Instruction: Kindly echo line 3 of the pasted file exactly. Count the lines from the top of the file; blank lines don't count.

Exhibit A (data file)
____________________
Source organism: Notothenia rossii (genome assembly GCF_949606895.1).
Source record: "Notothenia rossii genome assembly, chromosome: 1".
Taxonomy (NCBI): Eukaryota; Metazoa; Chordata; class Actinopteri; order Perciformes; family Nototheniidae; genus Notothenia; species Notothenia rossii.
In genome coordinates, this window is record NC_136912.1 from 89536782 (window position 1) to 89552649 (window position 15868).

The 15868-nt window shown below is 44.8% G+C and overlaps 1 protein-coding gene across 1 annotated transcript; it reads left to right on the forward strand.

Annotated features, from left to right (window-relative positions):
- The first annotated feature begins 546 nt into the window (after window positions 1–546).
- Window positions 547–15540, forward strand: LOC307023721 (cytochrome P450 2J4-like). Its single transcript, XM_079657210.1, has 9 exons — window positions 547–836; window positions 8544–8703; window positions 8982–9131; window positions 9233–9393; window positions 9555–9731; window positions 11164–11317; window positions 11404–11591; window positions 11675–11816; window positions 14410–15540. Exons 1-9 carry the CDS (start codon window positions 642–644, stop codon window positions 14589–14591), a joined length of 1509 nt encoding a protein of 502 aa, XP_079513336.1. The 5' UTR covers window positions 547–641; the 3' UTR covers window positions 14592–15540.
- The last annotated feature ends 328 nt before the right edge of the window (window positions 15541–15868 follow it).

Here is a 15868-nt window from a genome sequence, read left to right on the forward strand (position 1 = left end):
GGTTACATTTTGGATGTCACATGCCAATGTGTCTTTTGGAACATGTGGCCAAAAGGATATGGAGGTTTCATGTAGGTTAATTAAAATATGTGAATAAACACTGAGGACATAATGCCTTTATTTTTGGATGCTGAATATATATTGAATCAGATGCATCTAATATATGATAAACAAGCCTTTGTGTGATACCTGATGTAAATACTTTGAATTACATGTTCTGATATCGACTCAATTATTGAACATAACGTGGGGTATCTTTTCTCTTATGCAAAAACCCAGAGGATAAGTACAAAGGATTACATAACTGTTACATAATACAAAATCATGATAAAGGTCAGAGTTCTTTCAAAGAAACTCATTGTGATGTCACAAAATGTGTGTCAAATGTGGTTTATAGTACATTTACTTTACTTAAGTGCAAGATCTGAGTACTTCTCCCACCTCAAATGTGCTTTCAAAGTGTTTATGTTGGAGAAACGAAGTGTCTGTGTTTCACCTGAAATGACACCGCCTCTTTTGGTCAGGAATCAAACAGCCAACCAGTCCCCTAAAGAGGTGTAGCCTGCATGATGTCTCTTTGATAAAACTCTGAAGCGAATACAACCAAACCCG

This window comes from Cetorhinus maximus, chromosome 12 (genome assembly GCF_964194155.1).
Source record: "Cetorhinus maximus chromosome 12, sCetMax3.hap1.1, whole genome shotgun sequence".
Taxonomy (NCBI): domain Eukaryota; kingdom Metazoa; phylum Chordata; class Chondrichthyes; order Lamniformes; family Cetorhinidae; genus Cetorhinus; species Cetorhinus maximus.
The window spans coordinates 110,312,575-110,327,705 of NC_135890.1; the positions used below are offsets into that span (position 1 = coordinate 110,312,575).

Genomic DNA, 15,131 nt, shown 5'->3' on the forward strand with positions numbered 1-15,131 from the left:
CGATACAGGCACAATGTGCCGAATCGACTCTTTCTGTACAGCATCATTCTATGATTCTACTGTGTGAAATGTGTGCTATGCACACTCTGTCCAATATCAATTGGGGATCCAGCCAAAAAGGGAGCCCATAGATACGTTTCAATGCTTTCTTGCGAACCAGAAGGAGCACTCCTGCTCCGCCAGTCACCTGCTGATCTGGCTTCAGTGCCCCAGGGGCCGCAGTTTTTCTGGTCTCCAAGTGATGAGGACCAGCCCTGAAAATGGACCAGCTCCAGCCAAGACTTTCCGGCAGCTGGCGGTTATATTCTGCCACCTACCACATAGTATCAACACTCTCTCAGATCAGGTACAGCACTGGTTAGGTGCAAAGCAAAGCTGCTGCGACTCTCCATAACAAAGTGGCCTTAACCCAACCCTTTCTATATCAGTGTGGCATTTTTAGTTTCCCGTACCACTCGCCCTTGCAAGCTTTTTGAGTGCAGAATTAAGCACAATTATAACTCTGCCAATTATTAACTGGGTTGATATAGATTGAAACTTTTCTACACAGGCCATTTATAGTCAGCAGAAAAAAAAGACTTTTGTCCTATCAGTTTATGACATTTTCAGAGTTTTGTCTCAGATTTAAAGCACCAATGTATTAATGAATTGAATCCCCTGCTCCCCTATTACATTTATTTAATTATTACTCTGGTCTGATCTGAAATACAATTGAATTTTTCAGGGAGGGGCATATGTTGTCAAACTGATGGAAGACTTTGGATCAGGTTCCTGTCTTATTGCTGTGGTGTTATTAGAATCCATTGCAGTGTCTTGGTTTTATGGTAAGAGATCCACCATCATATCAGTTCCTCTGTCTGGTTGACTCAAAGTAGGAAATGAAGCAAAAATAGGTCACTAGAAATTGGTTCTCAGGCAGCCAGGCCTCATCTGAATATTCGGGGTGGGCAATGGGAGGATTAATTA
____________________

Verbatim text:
Taxonomy (NCBI): Eukaryota; Metazoa; Chordata; class Actinopteri; order Perciformes; family Nototheniidae; genus Notothenia; species Notothenia rossii.